receive antennas only

Discussion in 'Antennas, Feedlines, Towers & Rotors' started by KB9MZ, Mar 8, 2011.

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  1. W0BTU

    W0BTU Ham Member QRZ Page

    Thank you, Carl. I'm wondering if you would have seen the same results if your ground was different. I seem to recall that the ground at your QTH could almost be called an insulator. :)

    Not really knowing what I was doing, I played with different grounds under a Beverage in EZNEC just now. There was a significant decrease in loss (or, depending on how you look at it, an increase in gain) by lowering the ground conductivity.

    And of course, QRP works sometimes, too.
     
  2. KM1H

    KM1H Ham Member QRZ Page

    The old QTH was 1-2' of mud over what could be best described as bottomless fresh water beach sand for that particular beverage. Here it is 1' or so of woodland soil over another foot of bony soil/gravel/some clay, and then solid rock. I consider both locations pretty much insulators.

    Beverages are very poor performers over salt marshes as there is no wave tilt and it gradually improves the poorer the ground conductivity.

    Carl
     
  3. W0BTU

    W0BTU Ham Member QRZ Page

    Well, you talked me into it. :)

    I wound this transformer this evening. We'll see if it takes 100 watts on SSB.
     

    Attached Files:

  4. W0BTU

    W0BTU Ham Member QRZ Page

    Darned if I haven't made some contacts on it! :) So far, I've only tried 20 meters.
    I still don't have another antenna to compare it to.

    I don't know why this is so much fun, but it is. If you lived closer, Carl, I'd bring you over a six-pack of your favorite beer!
     
  5. KM1H

    KM1H Ham Member QRZ Page

    I quit drinking 10 years ago, it was spoling my figure:rolleyes:

    I can see it now, Beverage WAS:D

    Carl
     
  6. W0BTU

    W0BTU Ham Member QRZ Page

    I was actually thinking the same thing! :)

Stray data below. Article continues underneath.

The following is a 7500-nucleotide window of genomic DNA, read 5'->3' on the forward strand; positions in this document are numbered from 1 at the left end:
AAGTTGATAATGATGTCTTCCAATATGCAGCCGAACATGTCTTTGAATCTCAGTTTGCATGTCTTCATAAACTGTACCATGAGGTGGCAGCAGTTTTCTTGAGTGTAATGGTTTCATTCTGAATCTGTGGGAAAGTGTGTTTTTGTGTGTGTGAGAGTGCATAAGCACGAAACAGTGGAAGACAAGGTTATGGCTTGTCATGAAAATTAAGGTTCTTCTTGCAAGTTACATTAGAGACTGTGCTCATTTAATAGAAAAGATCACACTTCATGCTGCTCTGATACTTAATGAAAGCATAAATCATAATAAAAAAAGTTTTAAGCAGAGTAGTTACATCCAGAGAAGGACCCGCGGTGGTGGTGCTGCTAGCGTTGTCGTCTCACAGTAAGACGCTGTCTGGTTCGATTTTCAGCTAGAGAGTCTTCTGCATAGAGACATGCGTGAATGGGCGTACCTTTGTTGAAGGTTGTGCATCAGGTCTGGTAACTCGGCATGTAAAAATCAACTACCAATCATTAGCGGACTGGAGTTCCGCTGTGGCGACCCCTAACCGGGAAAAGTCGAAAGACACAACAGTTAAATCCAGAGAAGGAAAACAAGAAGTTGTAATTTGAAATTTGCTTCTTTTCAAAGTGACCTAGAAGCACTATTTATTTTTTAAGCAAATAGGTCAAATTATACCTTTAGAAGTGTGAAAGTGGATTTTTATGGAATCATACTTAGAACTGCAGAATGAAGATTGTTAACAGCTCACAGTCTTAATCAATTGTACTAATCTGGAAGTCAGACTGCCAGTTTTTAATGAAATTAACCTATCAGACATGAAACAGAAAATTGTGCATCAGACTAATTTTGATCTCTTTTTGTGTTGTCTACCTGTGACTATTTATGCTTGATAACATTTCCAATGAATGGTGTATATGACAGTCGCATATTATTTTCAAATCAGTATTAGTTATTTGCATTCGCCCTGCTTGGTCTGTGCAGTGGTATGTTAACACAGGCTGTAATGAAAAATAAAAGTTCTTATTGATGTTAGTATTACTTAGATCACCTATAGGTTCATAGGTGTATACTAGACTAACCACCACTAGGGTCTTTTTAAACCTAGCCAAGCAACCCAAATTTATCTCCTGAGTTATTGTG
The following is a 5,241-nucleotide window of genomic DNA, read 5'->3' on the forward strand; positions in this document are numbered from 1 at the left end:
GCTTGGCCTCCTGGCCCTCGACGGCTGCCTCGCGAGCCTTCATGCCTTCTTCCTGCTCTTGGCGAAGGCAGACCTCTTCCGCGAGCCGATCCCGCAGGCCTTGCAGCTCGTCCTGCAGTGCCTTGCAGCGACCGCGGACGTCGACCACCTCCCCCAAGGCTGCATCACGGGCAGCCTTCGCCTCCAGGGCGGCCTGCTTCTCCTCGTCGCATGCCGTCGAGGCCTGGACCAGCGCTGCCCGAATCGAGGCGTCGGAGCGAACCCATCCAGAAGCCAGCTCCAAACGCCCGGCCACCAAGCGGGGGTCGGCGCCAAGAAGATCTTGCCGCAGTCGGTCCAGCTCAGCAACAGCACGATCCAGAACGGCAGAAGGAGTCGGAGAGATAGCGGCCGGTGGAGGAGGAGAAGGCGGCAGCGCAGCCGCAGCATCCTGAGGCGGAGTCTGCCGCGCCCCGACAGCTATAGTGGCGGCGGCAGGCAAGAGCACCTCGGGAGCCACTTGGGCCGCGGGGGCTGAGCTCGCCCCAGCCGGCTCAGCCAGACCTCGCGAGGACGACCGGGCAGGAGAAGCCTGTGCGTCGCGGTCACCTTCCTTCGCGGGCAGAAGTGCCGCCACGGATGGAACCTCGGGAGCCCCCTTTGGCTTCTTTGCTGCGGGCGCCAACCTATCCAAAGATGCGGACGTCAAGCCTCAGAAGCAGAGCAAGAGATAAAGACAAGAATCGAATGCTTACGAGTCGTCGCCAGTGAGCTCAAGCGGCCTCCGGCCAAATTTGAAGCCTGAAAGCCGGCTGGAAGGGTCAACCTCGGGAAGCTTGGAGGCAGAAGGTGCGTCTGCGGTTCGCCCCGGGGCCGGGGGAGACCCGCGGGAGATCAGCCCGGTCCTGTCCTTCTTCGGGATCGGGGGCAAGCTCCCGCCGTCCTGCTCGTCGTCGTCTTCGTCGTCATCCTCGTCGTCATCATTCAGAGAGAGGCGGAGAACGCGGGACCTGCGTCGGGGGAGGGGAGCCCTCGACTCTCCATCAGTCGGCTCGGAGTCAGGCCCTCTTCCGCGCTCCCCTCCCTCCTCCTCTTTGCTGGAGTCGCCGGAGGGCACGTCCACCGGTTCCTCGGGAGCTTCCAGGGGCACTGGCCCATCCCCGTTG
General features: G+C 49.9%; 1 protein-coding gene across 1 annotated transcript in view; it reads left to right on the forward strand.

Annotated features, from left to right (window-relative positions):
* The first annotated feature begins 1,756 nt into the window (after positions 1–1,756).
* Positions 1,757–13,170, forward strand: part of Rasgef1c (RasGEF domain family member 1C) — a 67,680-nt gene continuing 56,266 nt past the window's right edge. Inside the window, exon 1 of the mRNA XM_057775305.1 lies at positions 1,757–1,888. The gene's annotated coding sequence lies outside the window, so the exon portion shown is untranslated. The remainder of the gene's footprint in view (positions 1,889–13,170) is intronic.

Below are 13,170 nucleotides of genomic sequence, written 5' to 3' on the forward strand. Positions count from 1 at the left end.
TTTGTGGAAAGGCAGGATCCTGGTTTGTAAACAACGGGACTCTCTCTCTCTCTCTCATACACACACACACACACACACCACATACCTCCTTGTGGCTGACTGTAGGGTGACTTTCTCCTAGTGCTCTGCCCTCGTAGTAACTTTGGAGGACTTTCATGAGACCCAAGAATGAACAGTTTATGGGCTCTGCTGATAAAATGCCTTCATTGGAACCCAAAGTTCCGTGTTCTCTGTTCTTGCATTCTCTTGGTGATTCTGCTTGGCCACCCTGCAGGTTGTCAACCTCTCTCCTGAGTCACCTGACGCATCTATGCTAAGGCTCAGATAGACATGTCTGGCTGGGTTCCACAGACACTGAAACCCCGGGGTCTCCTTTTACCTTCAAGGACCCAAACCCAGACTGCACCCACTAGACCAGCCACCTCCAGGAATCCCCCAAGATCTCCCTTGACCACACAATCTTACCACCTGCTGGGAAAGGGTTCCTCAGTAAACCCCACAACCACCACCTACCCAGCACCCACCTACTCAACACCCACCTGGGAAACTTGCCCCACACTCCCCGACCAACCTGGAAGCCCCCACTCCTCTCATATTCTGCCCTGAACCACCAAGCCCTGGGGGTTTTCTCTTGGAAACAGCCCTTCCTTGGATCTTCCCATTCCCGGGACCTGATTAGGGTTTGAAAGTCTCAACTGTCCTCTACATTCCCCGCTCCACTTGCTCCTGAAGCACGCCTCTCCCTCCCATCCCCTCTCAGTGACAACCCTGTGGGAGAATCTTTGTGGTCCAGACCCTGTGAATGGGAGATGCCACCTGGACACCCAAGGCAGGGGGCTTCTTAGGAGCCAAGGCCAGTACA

I made about 50 contacts on it yesterday before and during the contest. It was great fun. It works pretty fair on 20. Less so on 40, even less so on 80, and it's practically worthless on 160. I could add radials and see how much 160 improves, but I'm not really interested in doing that.

    The decline in performance with decreasing frequency could be attributed to at least four things, but I'll bet that what kills 160 the most is that it's made from magnetic wire. That's being discussed in this thread.
     
  7. KD0NZL

    KD0NZL Ham Member QRZ Page

    i love reading through threads such as this. i have to admit, antenna fascinate me but confuse the bejeezus out of me at the same time. i'm trying to understand them more, in the meantime, i shall keep reading about them and running through threads like this. thanks to all who have posted, you are all contributing to my knowledge if you want to or not ;)
     
  8. W0BTU

    W0BTU Ham Member QRZ Page

    What is even more fun than reading is actually doing. I've been playing on HF with this thing tonight, and am now running the SB-200 amplifier into the Beverage. So far, no smoke from the new transformer. :)

    Pretty soon, this will get old, and I'll put the Beverage antennas back to the way they were (receive-only). But after years of reading that "it's impossible to put out a signal on a Beverage that anyone can hear", I'm presently having a lot of fun.

    Finally, I understand why people enjoy running QRP. :)
     
    Last edited: Apr 2, 2011
  9. KM1H

    KM1H Ham Member QRZ Page

    Now you know why Im a big doubter of those who never actually build and try something but feel an obsessive uncontrolable urge to publish that it wont work because someone else told them, or even worse their software did their thinking.

    I wasnt supposed to bust 160M DXpedition pileups either with an inverted vee apex at 50' and ends at 3'. I should have been born in Missouri:D, you have the right genes there Mike:cool:

    And somehow I still hold the US record for overland tropo on 432 just based on a gut feeling during a December blizzard and decided to turn the radios on.
     
  10. W0BTU

    W0BTU Ham Member QRZ Page

    I've heard of wintertime VHF and UHF openings in relatively calm high-pressure-zone weather conditions. Usually when the day was warmer, but the temperature dropped dramatically. N8BRA once told me of an 2 meter opening when it was -20 F and relatively calm.

    But never with the wind blowing. I always thought the wind (being a blizzard, I assume the wind was blowing) disturbed the transition (where the high and low temp air masses meet) too much. That transition zone is where the signal is refracted back to earth.

    How common is this? And how do you account for this?
     
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